As you can guess by the name, the EPS will generate and distribute power to the different subsystems in the spacecraft. Additionally, it will also provide power for the payload. In today’s time, solar panels are used to convert solar energy from the sun to electrical energy. All the power is stored in batteries to be used when the satellite is on the dark side of the Earth.
3. Command and Data Handling (C&DH System)
Also known as the ‘brain’ of the spacecraft, it’s an important subsystem that controls how data is transported from one component to another. The data is sent via wiring that is routed throughout the bus.
4. Antennas and Communication System
<img alt=”Satellite Communication System”>
This subsystem of the space bus consists of all components required for communication, like transmitters and receivers. Almost every operation is controlled by software commands sent from the Earth to the satellite via radio waves.
5. Attitude Control Subsystem (ACS)
This is an essential subsystem of the satellite bus. It is fitted with specialized sensors to view the stars, Sun, and the Earth to determine the spacecraft’s exact location and/or position. Most spacecraft operations require precise location pointing, especially satellites that deal with remote sensing, making the ACS a vital system of the bus.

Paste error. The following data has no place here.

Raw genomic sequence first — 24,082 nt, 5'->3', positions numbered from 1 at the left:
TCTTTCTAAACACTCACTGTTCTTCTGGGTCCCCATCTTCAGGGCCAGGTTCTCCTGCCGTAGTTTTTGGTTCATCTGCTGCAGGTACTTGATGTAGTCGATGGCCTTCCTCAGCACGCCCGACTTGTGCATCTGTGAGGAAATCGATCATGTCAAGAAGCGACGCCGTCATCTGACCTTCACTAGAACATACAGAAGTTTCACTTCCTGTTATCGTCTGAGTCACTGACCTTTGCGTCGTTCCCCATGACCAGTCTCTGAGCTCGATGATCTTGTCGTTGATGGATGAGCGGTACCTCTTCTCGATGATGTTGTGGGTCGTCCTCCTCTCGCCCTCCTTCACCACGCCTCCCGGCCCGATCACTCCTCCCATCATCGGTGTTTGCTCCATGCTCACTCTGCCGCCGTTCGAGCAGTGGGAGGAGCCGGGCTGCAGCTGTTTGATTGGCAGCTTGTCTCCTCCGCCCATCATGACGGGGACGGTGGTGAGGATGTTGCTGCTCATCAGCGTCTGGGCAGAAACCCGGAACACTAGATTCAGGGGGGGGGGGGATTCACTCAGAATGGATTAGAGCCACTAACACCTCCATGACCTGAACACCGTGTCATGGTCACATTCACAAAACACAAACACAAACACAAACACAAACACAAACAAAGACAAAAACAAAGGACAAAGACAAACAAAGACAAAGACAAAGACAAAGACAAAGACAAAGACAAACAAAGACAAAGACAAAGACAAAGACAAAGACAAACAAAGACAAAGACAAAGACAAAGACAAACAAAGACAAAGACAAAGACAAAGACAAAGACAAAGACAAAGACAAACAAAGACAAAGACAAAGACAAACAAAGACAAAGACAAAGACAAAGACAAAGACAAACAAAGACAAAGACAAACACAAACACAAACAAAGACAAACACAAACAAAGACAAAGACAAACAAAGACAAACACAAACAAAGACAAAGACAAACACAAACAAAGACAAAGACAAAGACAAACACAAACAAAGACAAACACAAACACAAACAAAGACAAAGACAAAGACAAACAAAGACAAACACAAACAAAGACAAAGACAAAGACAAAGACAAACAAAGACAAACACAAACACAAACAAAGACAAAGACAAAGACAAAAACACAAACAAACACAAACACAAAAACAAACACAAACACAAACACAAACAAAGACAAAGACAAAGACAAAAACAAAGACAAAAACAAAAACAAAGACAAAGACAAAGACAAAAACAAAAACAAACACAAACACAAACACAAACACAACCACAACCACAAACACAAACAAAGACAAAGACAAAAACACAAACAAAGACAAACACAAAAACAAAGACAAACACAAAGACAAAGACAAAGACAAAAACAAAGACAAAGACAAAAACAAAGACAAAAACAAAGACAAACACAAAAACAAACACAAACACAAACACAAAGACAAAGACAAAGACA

6. Propulsion Subsystem (PS)
Since the satellite will have to orbit the Earth for many years, they are fitted with a propulsion subsystem. While the types of the propulsion system vary depending on the space bus for satellite systems, most of them will have some standard components – for instance, it will have a type of rocket thrusters and engines that will burn a special kind of fuel for the thrust. This system will also adjust the momentum, inclination, and altitude of the space bus, and you will be able to learn how to control the satellite system in space.
7. Thermal Control Subsystem (TCS)
The thermal control subsystem will maintain the proper temperature of the space bus and all the components. Special coatings and paint and small heater strips will absorb or reflect the heat emitted from the Sun and Earth. Additionally, they include insulation blankets as protection against the cold. In most cases, these subsystems will include electrical actuators and heaters to control the temperature within the bus.
What Is Operating System Used by The Satellites?
Some of us would want to know – what operating system satellites use? Overall, most of the satellites use the Linux system as the operating system. However, there are some other types of operating systems that are used by other satellites, like Rodos, eCos, Intel 80386SX, etc.
Satellite buses are more important than most of us would think. They provide space where you may locate the payload for specific missions. Therefore, these buses are quite an integral part of the satellite system. If you have any questions related to this article, you can write them down in the comment section; we will get back with the answer quickly.